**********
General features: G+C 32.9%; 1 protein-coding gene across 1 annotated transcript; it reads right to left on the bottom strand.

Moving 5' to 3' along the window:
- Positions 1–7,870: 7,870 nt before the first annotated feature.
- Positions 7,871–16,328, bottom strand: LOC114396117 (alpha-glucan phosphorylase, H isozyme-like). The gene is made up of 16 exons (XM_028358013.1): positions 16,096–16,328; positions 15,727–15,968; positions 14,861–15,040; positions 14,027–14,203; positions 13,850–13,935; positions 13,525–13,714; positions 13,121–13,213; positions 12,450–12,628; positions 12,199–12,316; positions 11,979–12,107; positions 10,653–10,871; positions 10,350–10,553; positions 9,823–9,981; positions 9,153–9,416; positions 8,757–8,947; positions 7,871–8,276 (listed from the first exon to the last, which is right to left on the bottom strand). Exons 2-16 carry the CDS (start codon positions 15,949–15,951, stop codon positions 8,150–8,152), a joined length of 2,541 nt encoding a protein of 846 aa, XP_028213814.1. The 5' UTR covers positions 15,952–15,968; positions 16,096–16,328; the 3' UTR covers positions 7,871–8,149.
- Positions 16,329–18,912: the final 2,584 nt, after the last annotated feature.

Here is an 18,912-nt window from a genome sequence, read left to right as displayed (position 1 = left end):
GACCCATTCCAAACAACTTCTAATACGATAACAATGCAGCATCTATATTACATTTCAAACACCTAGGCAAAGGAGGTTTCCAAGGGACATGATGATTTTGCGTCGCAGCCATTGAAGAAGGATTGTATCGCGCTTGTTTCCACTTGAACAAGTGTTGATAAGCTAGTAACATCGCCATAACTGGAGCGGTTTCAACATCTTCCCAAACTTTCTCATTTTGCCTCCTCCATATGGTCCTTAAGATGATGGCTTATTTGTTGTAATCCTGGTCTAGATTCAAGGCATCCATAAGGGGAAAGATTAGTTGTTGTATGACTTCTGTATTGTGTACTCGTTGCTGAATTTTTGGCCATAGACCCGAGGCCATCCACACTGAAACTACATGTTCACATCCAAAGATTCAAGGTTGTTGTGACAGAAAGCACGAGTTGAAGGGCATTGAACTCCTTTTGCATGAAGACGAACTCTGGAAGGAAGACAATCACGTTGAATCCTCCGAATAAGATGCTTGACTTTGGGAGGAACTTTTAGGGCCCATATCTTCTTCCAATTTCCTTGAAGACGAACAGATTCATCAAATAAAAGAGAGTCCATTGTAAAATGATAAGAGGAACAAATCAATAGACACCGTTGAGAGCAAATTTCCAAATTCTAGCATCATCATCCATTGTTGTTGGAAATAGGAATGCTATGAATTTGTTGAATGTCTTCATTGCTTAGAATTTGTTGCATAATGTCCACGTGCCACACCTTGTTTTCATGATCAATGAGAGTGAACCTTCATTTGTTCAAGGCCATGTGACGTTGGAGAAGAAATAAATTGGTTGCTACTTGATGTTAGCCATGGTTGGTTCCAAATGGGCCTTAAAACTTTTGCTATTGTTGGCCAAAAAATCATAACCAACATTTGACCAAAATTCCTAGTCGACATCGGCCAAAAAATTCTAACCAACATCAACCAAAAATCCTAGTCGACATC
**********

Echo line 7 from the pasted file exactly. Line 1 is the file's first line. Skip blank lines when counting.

GACCCATTCCAAACAACTTCTAATACGATAACAATGCAGCATCTATATTACATTTCAAACACCTAGGCAAAGGAGGTTTCCAAGGGACATGATGATTTTGCGTCGCAGCCATTGAAGAAGGATTGTATCGCGCTTGTTTCCACTTGAACAAGTGTTGATAAGCTAGTAACATCGCCATAACTGGAGCGGTTTCAACATCTTCCCAAACTTTCTCATTTTGCCTCCTCCATATGGTCCTTAAGATGATGGCTTATTTGTTGTAATCCTGGTCTAGATTCAAGGCATCCATAAGGGGAAAGATTAGTTGTTGTATGACTTCTGTATTGTGTACTCGTTGCTGAATTTTTGGCCATAGACCCGAGGCCATCCACACTGAAACTACATGTTCACATCCAAAGATTCAAGGTTGTTGTGACAGAAAGCACGAGTTGAAGGGCATTGAACTCCTTTTGCATGAAGACGAACTCTGGAAGGAAGACAATCACGTTGAATCCTCCGAATAAGATGCTTGACTTTGGGAGGAACTTTTAGGGCCCATATCTTCTTCCAATTTCCTTGAAGACGAACAGATTCATCAAATAAAAGAGAGTCCATTGTAAAATGATAAGAGGAACAAATCAATAGACACCGTTGAGAGCAAATTTCCAAATTCTAGCATCATCATCCATTGTTGTTGGAAATAGGAATGCTATGAATTTGTTGAATGTCTTCATTGCTTAGAATTTGTTGCATAATGTCCACGTGCCACACCTTGTTTTCATGATCAATGAGAGTGAACCTTCATTTGTTCAAGGCCATGTGACGTTGGAGAAGAAATAAATTGGTTGCTACTTGATGTTAGCCATGGTTGGTTCCAAATGGGCCTTAAAACTTTTGCTATTGTTGGCCAAAAAATCATAACCAACATTTGACCAAAATTCCTAGTCGACATCGGCCAAAAAATTCTAACCAACATCAACCAAAAATCCTAGTCGACATC